Fulfilling the Obligation of Mass Attendance
In the parish coffee shop a discussion developed regarding the present-day regulations for fulfilling the obligation of Mass attendance. There was quite a divergence of opinion, with some people holding the view that it is no longer necessary to go to Mass on holy days. In fact what the holy days actually are was also a subject for disagreement, with Christmas Day and St. Patrick’s Day being the only ones that everyone was sure about. Is New Year’s Day a holy day of obligation? It was formerly the Feast of the Circumcision and now it is the feast of Mary, the Mother of the Church or is it the Mother of God? What about all the saints of Ireland? Is that a holy day of obligation? Surely All Souls Day is a Holy Day of Obligation?

It is not too surprising to see that all the participants in this discussion were senior citizens. But they were also daily Mass attendees, men and women who love their Church and want to do what is right. Long ago they claim, there was no confusion. Everyone knew what was what, but now nobody is sure what the rules are or if indeed there are any rules.

One lady remarked that she comes to Mass every day but on Saturday she goes for Sunday. “Sunday is the only day I don’t go to Mass.”

On the face of it, one might wonder if there is anything wrong in this. The lady in question does fulfil her Sunday obligation by her vigil Mass attendance. The fact that she goes to Mass every weekday shows she is a person of faith. Still, there is something amiss. When we understand that Sunday is not like any other day it means that our intention is not just to abide by the Church’s rule that we have a serious duty to attend Mass unless there is a grave reason. Really understanding the meaning of Sunday enables this day to appear as something shining out of our ordinary mundane week.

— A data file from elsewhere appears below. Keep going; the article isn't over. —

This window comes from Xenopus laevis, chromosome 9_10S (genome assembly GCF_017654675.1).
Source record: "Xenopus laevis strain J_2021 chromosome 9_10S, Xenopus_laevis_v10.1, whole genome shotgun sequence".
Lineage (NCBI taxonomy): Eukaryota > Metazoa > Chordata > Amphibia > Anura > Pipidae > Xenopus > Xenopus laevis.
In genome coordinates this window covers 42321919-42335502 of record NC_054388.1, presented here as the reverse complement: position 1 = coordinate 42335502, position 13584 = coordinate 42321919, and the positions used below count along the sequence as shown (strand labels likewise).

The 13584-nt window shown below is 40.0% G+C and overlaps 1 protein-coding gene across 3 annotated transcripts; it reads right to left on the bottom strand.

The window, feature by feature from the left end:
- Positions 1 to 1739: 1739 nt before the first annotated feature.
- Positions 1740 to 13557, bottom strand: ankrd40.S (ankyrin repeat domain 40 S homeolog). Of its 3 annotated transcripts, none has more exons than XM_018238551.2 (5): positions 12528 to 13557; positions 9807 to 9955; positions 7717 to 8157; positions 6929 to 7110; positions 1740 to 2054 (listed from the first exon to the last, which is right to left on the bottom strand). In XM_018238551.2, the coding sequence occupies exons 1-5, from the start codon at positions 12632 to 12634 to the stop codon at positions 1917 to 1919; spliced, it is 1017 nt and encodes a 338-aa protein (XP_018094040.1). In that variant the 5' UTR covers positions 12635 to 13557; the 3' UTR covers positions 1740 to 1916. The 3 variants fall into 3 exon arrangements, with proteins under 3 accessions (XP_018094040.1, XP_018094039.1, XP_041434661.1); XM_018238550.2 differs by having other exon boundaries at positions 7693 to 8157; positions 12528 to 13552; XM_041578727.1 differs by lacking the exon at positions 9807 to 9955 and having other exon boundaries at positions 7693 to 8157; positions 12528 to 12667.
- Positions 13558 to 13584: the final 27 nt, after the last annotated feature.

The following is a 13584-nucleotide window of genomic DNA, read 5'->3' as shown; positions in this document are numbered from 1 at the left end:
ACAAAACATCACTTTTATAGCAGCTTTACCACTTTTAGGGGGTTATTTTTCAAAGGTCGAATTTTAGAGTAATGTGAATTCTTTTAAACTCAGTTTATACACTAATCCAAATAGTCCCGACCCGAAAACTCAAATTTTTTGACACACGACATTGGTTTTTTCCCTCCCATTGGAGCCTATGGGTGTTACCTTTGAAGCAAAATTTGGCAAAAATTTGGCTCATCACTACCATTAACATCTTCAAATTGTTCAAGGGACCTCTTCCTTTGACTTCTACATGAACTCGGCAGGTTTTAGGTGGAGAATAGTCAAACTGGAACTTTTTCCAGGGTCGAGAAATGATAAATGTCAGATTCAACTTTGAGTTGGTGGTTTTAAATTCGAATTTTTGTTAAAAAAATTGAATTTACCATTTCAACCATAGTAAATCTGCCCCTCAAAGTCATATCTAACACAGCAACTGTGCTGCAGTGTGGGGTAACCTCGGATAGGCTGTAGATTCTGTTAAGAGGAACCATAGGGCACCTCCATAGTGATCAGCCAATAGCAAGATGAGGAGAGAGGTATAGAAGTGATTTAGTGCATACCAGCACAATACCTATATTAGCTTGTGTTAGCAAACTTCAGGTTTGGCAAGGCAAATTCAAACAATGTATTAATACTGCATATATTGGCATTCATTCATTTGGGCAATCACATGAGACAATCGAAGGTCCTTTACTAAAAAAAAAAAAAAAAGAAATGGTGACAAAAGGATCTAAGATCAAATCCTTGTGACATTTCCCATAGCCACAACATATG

Why is Sunday not like any day?
Let us see what Saint Pope John Paul said about this:

“Sunday is a day which is at the very heart of the Christian life” (Dies Domini 7). It is“the festival of the new creation” (DD 8). It is the day of Christ’s resurrection. It is a weekly celebration of Easter. Every week, on Sunday, we celebrate Christ’s victory over sin and death. We celebrate the dawn of the new creation.”

It is doubtful if many people are thinking of words such as these if they try to “get Mass over” on Saturday so they can have Sunday off. Looking at the issue of the vigil Mass itself, unless it is clearly stated, which it rarely is, it is hard to know if this is Saturday Mass or Sunday Mass. If a person attends in the morning it is safe to assume that this is weekday Mass. But what happens if one attends a wedding or a funeral on Saturday which might take place later in the day? Does this suffice as fulfilling the Sunday obligation?

There are differences between countries but the ideal is that a vigil Mass is celebrated in the evening before a Sunday or an important feast like a holy day of obligation. It is an anticipation of the following day’s celebration.

We must always consider the intention behind the rule. Let us take the example of a holy day falling on a Saturday. Technically, attendance at the Saturday night vigil will fulfil the holy day obligation or the Sunday obligation, but not both.